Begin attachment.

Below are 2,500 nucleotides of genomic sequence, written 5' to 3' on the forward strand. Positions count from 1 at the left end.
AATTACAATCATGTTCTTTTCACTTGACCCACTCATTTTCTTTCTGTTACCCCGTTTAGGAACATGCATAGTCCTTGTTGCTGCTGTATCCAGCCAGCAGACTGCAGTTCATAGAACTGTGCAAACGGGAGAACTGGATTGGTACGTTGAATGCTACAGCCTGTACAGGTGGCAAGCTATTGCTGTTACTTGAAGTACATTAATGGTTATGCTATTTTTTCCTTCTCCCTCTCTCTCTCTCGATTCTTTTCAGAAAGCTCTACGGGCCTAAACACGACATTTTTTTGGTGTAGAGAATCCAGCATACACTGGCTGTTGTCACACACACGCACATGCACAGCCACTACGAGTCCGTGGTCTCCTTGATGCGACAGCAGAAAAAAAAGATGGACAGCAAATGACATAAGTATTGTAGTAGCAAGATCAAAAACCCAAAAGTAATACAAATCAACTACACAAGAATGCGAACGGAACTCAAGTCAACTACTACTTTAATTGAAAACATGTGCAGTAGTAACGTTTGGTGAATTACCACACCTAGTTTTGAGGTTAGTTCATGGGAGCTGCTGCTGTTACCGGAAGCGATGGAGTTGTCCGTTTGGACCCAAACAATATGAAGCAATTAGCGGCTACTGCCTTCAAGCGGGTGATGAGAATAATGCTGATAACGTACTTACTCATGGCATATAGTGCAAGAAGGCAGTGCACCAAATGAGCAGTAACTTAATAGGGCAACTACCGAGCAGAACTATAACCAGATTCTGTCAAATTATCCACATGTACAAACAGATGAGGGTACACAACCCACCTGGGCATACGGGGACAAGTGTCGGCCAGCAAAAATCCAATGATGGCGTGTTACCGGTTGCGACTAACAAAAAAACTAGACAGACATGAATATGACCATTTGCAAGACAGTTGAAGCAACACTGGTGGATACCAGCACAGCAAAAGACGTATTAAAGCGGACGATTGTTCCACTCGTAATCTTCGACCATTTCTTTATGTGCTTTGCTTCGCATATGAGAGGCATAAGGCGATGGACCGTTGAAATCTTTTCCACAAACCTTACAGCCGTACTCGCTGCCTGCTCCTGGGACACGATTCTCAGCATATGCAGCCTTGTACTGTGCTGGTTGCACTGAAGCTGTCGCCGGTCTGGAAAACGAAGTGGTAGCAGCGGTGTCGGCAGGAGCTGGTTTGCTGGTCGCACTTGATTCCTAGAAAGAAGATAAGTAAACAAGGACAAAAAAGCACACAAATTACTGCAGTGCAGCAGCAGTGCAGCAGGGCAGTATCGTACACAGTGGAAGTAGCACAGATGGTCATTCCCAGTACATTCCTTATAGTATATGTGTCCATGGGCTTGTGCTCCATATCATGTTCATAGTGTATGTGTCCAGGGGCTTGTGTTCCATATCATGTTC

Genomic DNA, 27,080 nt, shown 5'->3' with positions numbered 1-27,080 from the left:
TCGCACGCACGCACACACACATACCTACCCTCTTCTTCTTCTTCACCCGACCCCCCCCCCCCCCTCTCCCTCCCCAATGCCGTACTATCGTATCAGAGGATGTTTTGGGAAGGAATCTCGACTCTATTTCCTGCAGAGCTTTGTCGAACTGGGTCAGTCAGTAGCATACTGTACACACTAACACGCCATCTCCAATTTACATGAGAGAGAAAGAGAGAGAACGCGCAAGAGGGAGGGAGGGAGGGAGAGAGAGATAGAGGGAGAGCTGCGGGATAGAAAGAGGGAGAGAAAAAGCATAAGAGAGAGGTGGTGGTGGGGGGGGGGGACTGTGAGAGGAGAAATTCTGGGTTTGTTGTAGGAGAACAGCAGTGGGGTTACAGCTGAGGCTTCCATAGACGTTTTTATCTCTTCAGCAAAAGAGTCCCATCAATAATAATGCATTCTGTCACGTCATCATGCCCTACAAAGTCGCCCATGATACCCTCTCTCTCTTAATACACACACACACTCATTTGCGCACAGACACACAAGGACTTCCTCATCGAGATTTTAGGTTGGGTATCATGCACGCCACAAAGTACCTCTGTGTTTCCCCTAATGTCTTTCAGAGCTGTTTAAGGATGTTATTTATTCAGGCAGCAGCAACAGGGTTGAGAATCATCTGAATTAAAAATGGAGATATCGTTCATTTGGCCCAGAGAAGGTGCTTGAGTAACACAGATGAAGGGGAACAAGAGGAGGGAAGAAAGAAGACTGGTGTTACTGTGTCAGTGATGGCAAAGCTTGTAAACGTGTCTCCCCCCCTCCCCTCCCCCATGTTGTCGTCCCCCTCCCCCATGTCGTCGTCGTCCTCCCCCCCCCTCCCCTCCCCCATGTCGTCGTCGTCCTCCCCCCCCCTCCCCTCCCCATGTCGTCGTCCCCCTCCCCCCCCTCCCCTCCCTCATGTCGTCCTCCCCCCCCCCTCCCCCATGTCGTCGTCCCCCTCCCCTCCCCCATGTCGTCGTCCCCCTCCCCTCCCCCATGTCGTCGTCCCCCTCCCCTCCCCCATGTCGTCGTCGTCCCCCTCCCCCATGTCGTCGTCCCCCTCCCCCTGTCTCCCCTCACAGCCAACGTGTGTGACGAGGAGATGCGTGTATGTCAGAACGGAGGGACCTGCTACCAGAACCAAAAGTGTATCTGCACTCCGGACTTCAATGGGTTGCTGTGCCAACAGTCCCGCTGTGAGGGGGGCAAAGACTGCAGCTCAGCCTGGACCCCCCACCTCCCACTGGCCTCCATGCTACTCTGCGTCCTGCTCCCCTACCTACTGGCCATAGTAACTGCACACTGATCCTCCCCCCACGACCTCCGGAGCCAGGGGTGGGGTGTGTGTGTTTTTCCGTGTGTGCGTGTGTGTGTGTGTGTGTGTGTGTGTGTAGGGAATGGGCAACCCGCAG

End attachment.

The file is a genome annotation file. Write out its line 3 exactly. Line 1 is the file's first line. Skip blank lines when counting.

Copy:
Genomic DNA, 27,080 nt, shown 5'->3' with positions numbered 1-27,080 from the left: